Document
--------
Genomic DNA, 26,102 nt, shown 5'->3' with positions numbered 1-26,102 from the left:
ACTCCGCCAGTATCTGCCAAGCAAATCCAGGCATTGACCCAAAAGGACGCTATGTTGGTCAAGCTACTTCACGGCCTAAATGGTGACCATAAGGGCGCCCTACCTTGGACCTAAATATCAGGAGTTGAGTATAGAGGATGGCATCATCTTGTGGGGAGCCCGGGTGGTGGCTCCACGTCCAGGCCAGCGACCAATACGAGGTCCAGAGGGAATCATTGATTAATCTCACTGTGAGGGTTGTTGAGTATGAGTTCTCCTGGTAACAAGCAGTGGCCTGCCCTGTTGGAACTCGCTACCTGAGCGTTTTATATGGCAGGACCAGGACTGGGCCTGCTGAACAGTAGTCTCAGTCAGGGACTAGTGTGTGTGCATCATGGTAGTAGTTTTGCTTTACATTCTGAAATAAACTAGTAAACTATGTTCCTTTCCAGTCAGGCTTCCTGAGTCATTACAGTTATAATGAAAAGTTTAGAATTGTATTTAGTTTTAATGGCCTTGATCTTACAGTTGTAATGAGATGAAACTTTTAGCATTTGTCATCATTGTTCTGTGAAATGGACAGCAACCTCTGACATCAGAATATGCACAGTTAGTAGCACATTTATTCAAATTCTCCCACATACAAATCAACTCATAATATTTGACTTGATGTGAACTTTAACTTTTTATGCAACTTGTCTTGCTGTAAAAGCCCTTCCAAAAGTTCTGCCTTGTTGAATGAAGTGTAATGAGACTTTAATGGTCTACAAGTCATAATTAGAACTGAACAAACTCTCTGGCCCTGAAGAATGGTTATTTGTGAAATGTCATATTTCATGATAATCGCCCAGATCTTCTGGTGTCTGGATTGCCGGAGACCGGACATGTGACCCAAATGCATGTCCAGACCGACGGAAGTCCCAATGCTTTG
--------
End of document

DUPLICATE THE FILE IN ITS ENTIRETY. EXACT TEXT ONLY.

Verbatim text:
Genomic DNA, 26,102 nt, shown 5'->3' with positions numbered 1-26,102 from the left:
ACTCCGCCAGTATCTGCCAAGCAAATCCAGGCATTGACCCAAAAGGACGCTATGTTGGTCAAGCTACTTCACGGCCTAAATGGTGACCATAAGGGCGCCCTACCTTGGACCTAAATATCAGGAGTTGAGTATAGAGGATGGCATCATCTTGTGGGGAGCCCGGGTGGTGGCTCCACGTCCAGGCCAGCGACCAATACGAGGTCCAGAGGGAATCATTGATTAATCTCACTGTGAGGGTTGTTGAGTATGAGTTCTCCTGGTAACAAGCAGTGGCCTGCCCTGTTGGAACTCGCTACCTGAGCGTTTTATATGGCAGGACCAGGACTGGGCCTGCTGAACAGTAGTCTCAGTCAGGGACTAGTGTGTGTGCATCATGGTAGTAGTTTTGCTTTACATTCTGAAATAAACTAGTAAACTATGTTCCTTTCCAGTCAGGCTTCCTGAGTCATTACAGTTATAATGAAAAGTTTAGAATTGTATTTAGTTTTAATGGCCTTGATCTTACAGTTGTAATGAGATGAAACTTTTAGCATTTGTCATCATTGTTCTGTGAAATGGACAGCAACCTCTGACATCAGAATATGCACAGTTAGTAGCACATTTATTCAAATTCTCCCACATACAAATCAACTCATAATATTTGACTTGATGTGAACTTTAACTTTTTATGCAACTTGTCTTGCTGTAAAAGCCCTTCCAAAAGTTCTGCCTTGTTGAATGAAGTGTAATGAGACTTTAATGGTCTACAAGTCATAATTAGAACTGAACAAACTCTCTGGCCCTGAAGAATGGTTATTTGTGAAATGTCATATTTCATGATAATCGCCCAGATCTTCTGGTGTCTGGATTGCCGGAGACCGGACATGTGACCCAAATGCATGTCCAGACCGACGGAAGTCCCAATGCTTTG